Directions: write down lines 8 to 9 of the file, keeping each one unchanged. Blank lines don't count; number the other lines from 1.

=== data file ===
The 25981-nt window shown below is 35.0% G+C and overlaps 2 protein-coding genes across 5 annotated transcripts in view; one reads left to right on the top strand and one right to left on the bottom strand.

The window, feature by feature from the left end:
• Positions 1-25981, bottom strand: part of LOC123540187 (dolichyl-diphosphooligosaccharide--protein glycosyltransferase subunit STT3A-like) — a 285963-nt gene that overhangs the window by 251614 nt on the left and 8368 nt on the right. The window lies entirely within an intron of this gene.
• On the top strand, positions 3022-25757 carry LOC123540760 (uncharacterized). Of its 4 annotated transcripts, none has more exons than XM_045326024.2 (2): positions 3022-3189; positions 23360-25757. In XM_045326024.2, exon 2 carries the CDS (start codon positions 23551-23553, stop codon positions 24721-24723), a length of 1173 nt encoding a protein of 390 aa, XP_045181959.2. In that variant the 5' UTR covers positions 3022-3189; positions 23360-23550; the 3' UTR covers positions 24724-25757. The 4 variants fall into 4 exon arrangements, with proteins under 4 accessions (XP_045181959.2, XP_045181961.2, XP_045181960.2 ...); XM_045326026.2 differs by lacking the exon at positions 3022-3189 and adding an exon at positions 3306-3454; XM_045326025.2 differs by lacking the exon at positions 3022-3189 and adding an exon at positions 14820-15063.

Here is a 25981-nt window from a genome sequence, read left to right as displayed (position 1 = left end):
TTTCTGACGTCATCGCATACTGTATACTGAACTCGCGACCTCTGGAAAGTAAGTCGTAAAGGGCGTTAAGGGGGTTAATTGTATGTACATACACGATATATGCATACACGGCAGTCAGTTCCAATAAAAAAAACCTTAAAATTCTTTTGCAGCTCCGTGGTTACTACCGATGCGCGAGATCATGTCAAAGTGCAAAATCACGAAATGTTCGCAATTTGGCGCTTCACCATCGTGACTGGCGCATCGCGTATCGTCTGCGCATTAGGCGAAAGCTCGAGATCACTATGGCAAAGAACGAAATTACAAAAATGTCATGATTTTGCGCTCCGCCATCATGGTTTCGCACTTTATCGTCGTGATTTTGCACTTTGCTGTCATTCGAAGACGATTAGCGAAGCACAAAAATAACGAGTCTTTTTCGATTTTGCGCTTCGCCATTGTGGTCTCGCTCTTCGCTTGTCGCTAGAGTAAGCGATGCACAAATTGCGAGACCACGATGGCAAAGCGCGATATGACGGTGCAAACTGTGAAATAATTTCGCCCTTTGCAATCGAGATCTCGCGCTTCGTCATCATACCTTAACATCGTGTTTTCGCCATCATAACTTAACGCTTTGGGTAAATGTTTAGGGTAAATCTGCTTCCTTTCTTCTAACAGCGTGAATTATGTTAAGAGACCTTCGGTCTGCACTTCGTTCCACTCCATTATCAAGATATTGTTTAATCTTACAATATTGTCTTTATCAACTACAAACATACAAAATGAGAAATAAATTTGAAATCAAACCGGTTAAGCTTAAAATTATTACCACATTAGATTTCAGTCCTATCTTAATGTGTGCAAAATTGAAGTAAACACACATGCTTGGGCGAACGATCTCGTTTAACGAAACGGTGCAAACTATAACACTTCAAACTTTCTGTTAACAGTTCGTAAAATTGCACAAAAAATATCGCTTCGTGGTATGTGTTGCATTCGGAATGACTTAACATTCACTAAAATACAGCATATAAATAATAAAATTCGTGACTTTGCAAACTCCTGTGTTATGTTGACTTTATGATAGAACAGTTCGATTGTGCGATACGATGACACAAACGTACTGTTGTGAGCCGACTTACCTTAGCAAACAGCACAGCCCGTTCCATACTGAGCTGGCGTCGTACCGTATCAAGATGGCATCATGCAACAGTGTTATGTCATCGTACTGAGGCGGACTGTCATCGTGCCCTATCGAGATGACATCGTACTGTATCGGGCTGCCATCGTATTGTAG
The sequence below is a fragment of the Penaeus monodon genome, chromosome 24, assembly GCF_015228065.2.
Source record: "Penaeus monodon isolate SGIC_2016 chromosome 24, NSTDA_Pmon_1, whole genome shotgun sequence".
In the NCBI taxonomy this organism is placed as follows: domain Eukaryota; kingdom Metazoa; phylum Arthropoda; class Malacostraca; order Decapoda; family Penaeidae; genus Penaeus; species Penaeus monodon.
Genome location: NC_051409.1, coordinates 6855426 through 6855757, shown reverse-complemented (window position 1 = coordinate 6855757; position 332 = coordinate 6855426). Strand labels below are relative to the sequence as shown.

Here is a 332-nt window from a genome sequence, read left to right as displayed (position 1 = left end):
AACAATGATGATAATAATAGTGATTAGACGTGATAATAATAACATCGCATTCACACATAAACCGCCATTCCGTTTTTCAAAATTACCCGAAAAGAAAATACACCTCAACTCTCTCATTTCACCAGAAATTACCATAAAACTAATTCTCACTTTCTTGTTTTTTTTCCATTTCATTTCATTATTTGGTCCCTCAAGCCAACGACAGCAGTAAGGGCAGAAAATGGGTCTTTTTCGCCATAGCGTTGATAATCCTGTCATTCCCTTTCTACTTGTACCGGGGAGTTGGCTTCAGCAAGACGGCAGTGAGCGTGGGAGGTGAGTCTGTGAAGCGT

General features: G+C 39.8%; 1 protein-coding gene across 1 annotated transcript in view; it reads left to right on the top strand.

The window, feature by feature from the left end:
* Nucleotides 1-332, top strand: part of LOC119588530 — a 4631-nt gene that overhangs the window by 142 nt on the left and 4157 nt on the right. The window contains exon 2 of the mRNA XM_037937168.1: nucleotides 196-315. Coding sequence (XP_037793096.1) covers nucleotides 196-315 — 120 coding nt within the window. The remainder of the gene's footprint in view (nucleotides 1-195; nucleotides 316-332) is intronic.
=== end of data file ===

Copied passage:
Source record: "Penaeus monodon isolate SGIC_2016 chromosome 24, NSTDA_Pmon_1, whole genome shotgun sequence".
In the NCBI taxonomy this organism is placed as follows: domain Eukaryota; kingdom Metazoa; phylum Arthropoda; class Malacostraca; order Decapoda; family Penaeidae; genus Penaeus; species Penaeus monodon.